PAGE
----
Students do not need to be hockey fans to check if their mathematical solutions make sense in this context. A search on NHL dot com and some familiarity with scoring being part of sportsball will suffice. You don’t have to be Chi-Chi Rodríguez to approach Fawn’s putt-putt problem.


Students are able to clearly and precisely construct valid logical arguments to defend their decisions and assumptions, explain the tools and approaches they used, and present their solutions in context. This may require students to make recommendations and use a variety of ways (e.g., tables, graphs, diagrams, equations, symbols) to visibly represent their thinking and solution.

Some students might recognize the flaws in considering averages, especially for a skater approaching 40. For example, suppose Ovechkin plays six more seasons and averages 32 goals per season. At first glance, this feels reasonable. But it hides that he will need to outperform the average at the beginning to offset a decline at the end. It might be better to consider–and discuss–the set {42, 40, 35, 30, 25, 20}.

* * ** *** ***** ******** *************

“Ruins” in this post’s title might be a tad rough. Taking away students’ control of an important variable–the number of seasons Ovechkin will play–might push this from numeracy/modelling task to word problem (if one skate wasn’t hanging the line before). It limits how they can tinker with relationships between quantities. Still, there’s space for multiple strategies and justifications (e.g., goals per season or goals per game); there’s an opportunity for students to develop mathematical autonomy.

Alex Ovechkin is already the greatest goal-scorer in NHL history. Attaining the record is beside the point. This argument demands a different mathematical model: era-adjusted goals. But that’s for another time…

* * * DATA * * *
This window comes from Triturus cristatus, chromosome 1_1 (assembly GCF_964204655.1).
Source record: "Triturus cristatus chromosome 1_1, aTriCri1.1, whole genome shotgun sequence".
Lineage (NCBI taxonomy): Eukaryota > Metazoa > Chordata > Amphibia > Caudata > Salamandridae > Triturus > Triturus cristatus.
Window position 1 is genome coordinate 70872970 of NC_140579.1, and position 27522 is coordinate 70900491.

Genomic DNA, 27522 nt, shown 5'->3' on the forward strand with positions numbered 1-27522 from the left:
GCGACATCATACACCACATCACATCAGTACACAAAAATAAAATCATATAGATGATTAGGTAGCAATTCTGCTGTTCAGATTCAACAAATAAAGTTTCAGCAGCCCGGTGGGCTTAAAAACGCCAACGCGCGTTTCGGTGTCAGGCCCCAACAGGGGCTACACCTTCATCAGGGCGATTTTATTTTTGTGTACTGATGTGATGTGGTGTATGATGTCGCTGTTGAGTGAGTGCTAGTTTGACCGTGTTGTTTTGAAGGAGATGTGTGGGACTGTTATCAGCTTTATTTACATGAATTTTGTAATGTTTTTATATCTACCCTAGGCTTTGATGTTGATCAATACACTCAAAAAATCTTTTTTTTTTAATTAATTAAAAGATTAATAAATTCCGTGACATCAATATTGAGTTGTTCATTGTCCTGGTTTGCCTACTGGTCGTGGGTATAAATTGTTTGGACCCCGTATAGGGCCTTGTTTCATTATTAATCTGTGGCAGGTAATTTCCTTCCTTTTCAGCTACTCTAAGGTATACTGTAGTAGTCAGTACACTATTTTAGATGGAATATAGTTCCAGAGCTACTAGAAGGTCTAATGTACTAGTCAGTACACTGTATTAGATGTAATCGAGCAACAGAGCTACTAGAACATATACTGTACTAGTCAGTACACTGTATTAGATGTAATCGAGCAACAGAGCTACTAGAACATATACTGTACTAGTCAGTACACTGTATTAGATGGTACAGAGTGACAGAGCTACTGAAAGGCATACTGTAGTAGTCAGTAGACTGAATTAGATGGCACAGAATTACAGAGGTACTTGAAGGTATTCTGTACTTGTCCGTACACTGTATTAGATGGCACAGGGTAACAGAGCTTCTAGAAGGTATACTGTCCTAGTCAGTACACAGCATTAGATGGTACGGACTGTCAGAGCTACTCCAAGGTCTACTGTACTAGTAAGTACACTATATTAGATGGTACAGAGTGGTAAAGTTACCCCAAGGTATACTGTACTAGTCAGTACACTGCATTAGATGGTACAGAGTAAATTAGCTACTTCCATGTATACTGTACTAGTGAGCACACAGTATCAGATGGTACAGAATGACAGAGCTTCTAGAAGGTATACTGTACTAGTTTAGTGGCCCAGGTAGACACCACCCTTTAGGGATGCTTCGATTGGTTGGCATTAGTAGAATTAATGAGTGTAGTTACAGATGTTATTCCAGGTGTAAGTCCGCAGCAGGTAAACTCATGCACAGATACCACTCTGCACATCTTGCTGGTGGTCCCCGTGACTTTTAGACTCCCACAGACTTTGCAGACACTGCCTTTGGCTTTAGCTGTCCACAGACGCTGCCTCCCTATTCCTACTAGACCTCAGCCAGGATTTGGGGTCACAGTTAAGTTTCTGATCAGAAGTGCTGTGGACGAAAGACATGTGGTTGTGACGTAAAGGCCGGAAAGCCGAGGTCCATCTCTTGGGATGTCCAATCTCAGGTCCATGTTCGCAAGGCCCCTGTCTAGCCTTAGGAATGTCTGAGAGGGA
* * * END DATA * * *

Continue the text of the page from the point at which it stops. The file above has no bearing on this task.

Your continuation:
Wolf, N. B. (2015). Modeling with mathematics: Authentic problem solving in middle school. Heinemann.

[BC’s Curriculum] “Know-Do-Understand” Model

This year, BC teachers (K-9) implement a new curriculum. For the past two years, much of my focus has been on helping teachers–in all subjects–make sense of the framework of this “concept-based, competency-driven” curriculum. This will be the topic of these next few posts.

In this series on curriculum, I’ll do my best not to use curriculum. There is no agreed upon definition. I imagine that if any educator in the “MathTwitterBlogoSphere” (#MTBoS) followed the link above, she’d be shouting “Those are standards, not curriculum!” Similarly, when #MTBoS folks talk about adopting curriculum, I’m shouting “That’s a resource, not curriculum!”

My union makes the following distinction: “Pedagogy is how we teach. Curriculum is what we teach.” Curriculum as standards. For the most part, this jibes with how curriculum is used in conversations with colleagues and is echoed in this Ministry of Education document. But Dylan Wiliam doesn’t make this distinction: “Because the real curriculum – sometimes called the ‘enacted’ or ‘achieved’ curriculum – is the lived daily experience of young people in classrooms, curriculum is pedagogy.” Curriculum as experiences. Or pedagogy.

Rather than curriculum, I’ll try to stick with learning standards, learning resources, or learning experiences.

Three elements–Content, Curricular Competencies, and Big Ideas–make up the “what” in each subject and at each grade level. Last summer, the Ministry of Education simplified this as the “Know-Do-Understand” (“KDU”) model. The video below describes how content (what students will know), curricular competencies (what students will do), and big ideas (what students will understand) can be combined to direct the design of learning activities in the classroom.

I imagined planning a proportional reasoning unit in Mathematics 8 using the KDU model and shared my thinking throughout this process.

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Teachers can start with any of the three elements; I started by identifying content. (It’s a math teacher thing.) Then, I paired this content with a big idea. In English Language Arts and Social Studies, it makes sense to talk about you, as the teacher, making decisions about these combinations. In Mathematics and Science, this mapping is straightforward: algebra content pairs with a big idea in algebra, not statistics; biology content pairs with a big idea in biology, not Earth sciences. (BC math teachers may notice that the big idea above is different than the one currently posted on the Ministry of Education website. It may reflect a big idea from a previous draft. I can’t bring myself to make that change.)